World War II, was perceived primarily in ideological rather than ethnic, racial, or class terms, as reactions to the Axis powers led Americans to reemphasize a common unity based on such shared values as democracy, individual liberties, and respect for minority rights. Ethnic groups were represented on the Common Council for American Unity to foster cooperation, and even substantial tension and violence, such as the “zoot suit” riots of servicemen against Mexican Americans in Los Angeles in 1943, did not disturb a generally harmonious pattern of ethnic relations. Wartime prosperity also muted tensions.

Mobility during the war, especially into the military and to cities to join the urban labor force, brought previously isolated groups into the mainstream. Mexican Americans, for example, were drawn out of a rural agricultural and urban barrio existence. In response to an acute manpower shortage, Mexican “braceros” were recruited for agricultural labor, creating an emigration pattern that would continue after the war as large numbers migrated to cities to work in industries. Italian Americans, especially after being removed from the “enemy alien” category on Columbus Day, 1942, also moved rapidly toward assimilation. German Americans experienced much less hostility than in World War I, as they were now better assimilated and politically and economically important, and as Americans distinguished between the Nazi regime and the German people. The same distinction was not made about Japanese Americans, however, as more than 110,000, two‐thirds of whom were American citizens, were removed from the West Coast and incarcerated in ten relocation centers in isolated parts of the western, mountain, and plains states. Despite such treatment, the large majority of Japanese Americans remained steadfastly loyal to the United States; a majority returned to the Pacific Coast after the war, although others located elsewhere. Fortunately, prejudice and discrimination against Japanese Americans decreased markedly in the postwar years.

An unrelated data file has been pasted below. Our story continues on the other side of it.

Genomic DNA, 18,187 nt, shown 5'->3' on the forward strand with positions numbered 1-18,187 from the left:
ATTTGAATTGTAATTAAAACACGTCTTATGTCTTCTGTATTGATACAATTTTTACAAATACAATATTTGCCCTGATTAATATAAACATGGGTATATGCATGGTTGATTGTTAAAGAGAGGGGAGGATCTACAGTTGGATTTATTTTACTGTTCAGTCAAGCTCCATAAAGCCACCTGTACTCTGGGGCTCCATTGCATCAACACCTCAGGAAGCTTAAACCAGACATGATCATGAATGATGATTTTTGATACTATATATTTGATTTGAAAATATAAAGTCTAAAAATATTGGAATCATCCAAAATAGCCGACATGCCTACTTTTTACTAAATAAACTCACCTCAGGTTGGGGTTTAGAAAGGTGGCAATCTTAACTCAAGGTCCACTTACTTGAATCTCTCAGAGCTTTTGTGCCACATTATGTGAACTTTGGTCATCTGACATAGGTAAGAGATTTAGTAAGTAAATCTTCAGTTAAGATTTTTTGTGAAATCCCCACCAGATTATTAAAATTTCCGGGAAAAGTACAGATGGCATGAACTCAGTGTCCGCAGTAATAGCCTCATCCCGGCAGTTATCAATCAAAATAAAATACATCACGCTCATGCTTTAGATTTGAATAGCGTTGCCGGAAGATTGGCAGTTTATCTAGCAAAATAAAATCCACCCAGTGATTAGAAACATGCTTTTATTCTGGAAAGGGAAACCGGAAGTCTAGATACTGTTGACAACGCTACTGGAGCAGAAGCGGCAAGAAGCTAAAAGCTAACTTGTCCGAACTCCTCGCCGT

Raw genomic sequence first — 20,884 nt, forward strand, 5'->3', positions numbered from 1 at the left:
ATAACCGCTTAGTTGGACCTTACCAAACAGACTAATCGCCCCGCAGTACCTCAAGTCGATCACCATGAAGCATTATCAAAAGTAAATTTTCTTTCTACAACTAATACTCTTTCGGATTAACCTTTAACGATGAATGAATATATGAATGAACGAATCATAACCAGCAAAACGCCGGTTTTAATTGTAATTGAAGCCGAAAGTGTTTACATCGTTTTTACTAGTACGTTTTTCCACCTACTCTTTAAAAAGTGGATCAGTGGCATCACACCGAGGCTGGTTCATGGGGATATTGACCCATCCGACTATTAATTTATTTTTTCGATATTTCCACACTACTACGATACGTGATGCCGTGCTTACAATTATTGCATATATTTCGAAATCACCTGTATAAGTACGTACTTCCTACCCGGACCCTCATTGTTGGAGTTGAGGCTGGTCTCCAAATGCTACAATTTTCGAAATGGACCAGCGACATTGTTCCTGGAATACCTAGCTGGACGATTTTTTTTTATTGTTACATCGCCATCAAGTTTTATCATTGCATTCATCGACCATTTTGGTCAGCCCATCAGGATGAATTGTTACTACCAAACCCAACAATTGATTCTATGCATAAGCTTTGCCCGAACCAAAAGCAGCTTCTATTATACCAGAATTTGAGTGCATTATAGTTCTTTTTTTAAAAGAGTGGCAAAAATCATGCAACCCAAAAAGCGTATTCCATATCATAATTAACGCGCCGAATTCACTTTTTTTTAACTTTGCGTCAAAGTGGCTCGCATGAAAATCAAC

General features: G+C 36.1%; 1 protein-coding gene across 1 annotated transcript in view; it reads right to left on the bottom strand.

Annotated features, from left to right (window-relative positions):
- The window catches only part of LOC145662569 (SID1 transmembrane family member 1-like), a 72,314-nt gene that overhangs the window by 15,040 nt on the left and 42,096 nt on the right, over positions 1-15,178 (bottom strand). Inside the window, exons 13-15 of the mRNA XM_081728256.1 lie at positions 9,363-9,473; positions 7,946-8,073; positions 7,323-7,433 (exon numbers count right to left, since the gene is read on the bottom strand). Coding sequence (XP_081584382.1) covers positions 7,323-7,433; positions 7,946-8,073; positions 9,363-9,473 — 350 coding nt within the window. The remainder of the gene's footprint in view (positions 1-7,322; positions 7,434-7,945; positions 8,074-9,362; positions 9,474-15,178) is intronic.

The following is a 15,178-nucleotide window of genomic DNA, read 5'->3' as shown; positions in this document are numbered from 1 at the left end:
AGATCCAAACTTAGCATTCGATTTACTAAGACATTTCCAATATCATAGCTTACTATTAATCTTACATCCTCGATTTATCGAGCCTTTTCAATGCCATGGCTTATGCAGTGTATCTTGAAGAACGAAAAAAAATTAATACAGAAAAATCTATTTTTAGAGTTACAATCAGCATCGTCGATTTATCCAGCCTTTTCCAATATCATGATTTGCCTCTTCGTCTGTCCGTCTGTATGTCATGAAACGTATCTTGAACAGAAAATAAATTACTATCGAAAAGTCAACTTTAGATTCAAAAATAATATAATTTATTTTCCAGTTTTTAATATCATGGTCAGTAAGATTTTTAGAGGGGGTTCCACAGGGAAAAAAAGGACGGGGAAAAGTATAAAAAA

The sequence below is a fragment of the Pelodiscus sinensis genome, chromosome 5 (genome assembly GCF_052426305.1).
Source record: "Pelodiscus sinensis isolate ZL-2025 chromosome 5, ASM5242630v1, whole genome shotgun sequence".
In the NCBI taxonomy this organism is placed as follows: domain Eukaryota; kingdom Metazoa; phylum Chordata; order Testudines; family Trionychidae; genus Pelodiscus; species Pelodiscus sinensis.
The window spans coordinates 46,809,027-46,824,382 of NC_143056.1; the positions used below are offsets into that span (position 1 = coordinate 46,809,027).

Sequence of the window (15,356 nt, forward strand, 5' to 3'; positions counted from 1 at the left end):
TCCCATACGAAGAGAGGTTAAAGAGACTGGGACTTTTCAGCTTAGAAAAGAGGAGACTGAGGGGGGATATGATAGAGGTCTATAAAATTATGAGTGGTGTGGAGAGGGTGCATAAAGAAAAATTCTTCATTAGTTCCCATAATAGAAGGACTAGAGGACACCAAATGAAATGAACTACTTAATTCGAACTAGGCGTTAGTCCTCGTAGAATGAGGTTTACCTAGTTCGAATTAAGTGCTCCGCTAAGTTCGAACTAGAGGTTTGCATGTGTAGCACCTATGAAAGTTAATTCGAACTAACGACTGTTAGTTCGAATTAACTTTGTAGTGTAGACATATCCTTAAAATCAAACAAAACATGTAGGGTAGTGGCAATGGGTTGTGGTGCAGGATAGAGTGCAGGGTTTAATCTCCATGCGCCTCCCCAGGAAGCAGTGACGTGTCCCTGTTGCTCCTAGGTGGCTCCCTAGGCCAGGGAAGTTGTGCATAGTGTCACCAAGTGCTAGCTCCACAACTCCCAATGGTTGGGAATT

The 1930s pattern of discouraging the entrance of refugees from Nazi Germany continued during and after the war; only 21,000 were admitted during the war years, about 10 percent of those eligible under existing quotas. In January 1944, President Roosevelt created the War Refugee Board, but by then it was too late to save many Jews from the Holocaust.

The ideological orientation of the war years intensified during the Cold War, and anticommunism never stimulated a strong nativist movement. Senator Joseph McCarthy targeted the establishment rather than the foreign‐born, and was even accused of being a “crypto Jew” because two of his closest aides were Jewish. Many immigrants from Eastern Europe were fervently against Soviet expansionism, thus increasing their acceptability. Richard Polenberg has argued that McCarthy's rise to power would not have been possible had it not been for the frustrations of fighting a limited war in Korea, but the Korean War did not create anti‐alien sentiments or inordinate civil tensions, in part because of its brevity.

Unlike the war in Korea, the Vietnam War tore at the fabric of American society and created sharp racial, ethnic, and class cleavages. Although the war most notably affected African Americans, leading to the assertion of Black Power and rejection by blacks of racism at home and imperialism abroad, it also called into the question the ideological consensus of the World War II and Cold War years, resulting in the reassertion of ethnic particularism and a promotion of the cohesiveness of the ethnic group as a model. Americans felt obliged to accept a large number of Vietnamese refugees, although attempts to disperse them throughout the country failed, and they migrated to states like California that had significant Asian communities and generous welfare benefits. The continuing turmoil in Southeast Asia after the American exodus prolonged the refugee crisis.

A general trend toward lessening ethnic pressures and tensions since the 1920s is heartening. It has been argued that, given the right conditions, hysteria and a subsequent antiradical scare such as took place in the World War I era could reoccur. It is to be hoped that the pessimists are wrong and that the nation will finally accept its increasingly multicultural nature.
[See also Economy and War; Ethnicity and Race in the Military; Holocaust, U.S. War Effort and the; Internment of Enemy Aliens; Japanese‐American Internment Cases; Labor and War; Race Relations and War.]


Richard Polenberg , One Nation Divisible: Class, Race, and Ethnicity in the United States Since 1938, 1980.
Winston A. Van Horne and Thomas V. Tonnesen, eds., Ethnicity and War, 1980.
John Whiteclay Chambers II , To Raise an Army: The Draft Comes to Modern America, 1987.
William L. Burton , Melting Pot Soldiers: The Union's Ethnic Regiments, 1988.
Maldwyn Allen Jones , American Immigration, 1960; 2nd ed. 1992.

Bruce White